As stated earlier, this contemporary moment has confused representation as a tradition of seeking to control the US Black image with representation as a status symbol situated along a value system that values proximity to Whyteness above US Black Self-Determination. Not only has this form of representation allowed non-US Blacks space to govern US Black images, it has also reduced representation as a socio-political tool of racial uplift to a simply another marketing ploy. Representation is just another publicity stunt in this brave new world of spectacle.
A televisual presence (or even a motion picture presence) is a form of publicity, not a social justice claim. Further, our tradition of representation theoretically established by one of those first to pioneer the industry is a Black nationalist stance. It invites US Blacks to a courageous bout of Self-Determination, not casting couches where crossed arms and barking like animals replaces Black Fists and war cries.
Representation is not tokenism. While adding yet another ten dollar word stuffed with abstraction into this essay is daunting, we must address neoliberalism in some form here. Neoliberalism is a child born from corporate reaction and response to regulations primarily developed from labor rights. This conflation of corporate interest and socio-political reform has become a communications nuclear warhead, a marketer’s wet dream. Using images of Blacks in a public facing production does not make that production a force of public uplift.
Black Media Trust recognizes a distinction between representation as status and representation as a voice. In order to be a representation or voice of a group of people, those people must have chosen you to be their voice, as well as you must be accessible in a daily and physical way. Media representation is too often too overwhelming for average persons in a society so given to profit motivations, celebrity adulations, and pandering for publicity to be properly assessed for its actual or assumed empowerment.
Further, and more importantly, to put a bow on this, representation of either form is limited. There are no cure-all’s here, especially in a socio-political and socio-economic miasma over four centuries entrenched. What Habermas points to is a history of critically astute citizenry. It is less about those homegrown or outsider trained representatives, and more about those people being capable of questioning and challenging every aspect of their reality for its improvement.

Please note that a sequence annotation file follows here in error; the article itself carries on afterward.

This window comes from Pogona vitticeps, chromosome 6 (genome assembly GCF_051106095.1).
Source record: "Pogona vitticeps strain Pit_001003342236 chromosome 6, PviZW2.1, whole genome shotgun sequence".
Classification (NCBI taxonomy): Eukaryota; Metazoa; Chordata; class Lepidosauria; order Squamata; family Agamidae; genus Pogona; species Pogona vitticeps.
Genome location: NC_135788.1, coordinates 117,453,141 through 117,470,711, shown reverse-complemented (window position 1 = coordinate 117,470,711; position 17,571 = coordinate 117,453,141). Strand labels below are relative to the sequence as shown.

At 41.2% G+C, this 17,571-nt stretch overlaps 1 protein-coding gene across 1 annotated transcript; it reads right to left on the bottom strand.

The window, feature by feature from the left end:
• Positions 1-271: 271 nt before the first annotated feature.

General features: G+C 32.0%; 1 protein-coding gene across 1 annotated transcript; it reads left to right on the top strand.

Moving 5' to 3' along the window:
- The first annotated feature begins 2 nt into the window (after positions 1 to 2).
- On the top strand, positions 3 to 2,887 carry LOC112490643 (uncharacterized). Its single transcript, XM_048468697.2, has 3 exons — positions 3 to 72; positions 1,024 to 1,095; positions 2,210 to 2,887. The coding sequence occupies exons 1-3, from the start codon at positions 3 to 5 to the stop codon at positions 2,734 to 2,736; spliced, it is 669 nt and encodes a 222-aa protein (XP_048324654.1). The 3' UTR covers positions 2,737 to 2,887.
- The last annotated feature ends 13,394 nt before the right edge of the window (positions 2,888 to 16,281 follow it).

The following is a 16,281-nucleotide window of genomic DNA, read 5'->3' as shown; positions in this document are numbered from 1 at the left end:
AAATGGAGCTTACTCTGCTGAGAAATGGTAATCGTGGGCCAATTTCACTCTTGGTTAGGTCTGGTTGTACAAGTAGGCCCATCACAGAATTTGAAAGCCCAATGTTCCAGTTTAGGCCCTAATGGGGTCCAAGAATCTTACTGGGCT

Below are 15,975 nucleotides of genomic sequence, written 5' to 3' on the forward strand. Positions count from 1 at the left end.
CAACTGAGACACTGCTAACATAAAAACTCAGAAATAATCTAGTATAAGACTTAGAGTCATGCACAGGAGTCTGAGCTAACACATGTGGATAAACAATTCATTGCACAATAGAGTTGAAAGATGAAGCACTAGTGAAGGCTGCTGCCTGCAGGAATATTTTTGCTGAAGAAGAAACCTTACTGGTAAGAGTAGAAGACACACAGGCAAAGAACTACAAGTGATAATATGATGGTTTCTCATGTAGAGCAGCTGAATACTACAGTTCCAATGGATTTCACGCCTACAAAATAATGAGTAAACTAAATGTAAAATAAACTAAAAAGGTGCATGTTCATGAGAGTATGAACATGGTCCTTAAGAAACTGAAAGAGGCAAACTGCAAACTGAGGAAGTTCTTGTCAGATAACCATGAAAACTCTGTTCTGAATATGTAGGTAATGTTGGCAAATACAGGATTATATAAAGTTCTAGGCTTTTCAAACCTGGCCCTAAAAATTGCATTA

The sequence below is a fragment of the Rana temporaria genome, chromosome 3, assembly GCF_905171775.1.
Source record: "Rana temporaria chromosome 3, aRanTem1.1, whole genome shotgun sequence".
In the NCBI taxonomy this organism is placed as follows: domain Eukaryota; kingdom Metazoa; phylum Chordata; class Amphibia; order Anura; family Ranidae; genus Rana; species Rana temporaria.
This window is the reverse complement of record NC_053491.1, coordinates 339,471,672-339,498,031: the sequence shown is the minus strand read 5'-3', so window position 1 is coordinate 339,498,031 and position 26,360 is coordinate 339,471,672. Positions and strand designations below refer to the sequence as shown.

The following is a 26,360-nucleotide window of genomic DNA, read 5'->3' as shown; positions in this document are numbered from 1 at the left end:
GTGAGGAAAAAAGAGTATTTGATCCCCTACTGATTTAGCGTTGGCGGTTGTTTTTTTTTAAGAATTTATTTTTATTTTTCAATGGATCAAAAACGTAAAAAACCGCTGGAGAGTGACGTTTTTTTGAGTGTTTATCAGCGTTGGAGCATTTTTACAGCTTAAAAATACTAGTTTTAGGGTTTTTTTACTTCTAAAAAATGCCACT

This necessary body of people implies and thus demands organization. Those members forming that organization are free to discuss and debate how formal or informal their structure should be, how centralized or how spread out their structure should be. What should be central to this body is a process that can handle criticism of traditions, leadership, and popular activities creating a false sense of belonging and direction under a guise of “culture”.
In a spectacle driven, media saturated social order, it is easy to confuse or conflate commodity for culture. In many ways, what we consider culture is only commodity. Our aspirations for economic dominance or proximity to Whyte people can lead to worship of commodities we believe only Blacks have a monopoly on. We celebrate masters of these crafts who have achieved notoriety with Whyte people as though they are representatives of an actual militarized state.
These representatives are often simply individual actors lucky enough to have found an effective and well-connected agent. Their strengths and objectives lie not in the socio-political realm, but in the business and private sector. Their product is tradition as identity, and thus belonging — akin to a premium club membership. Their product is popular forms of social indulgence packaged as “culture”, yet another club membership perk. Their product is conspicuous charity masked as Black uplift and social progress, giving their fan club members an opportunity to sacrifice like Malcolm and Fred Hampton without that smoky after taste of bullets that typically come with actually challenging an oppressive order.
In closing, as shown through literature review and historic document review, representation traditionally implies belonging and selection. In Black Media Trust, representation borrows from this tradition. Representation may seek financial assistance, but never full direction from outside entities, and that representation must be subordinate to group it represents.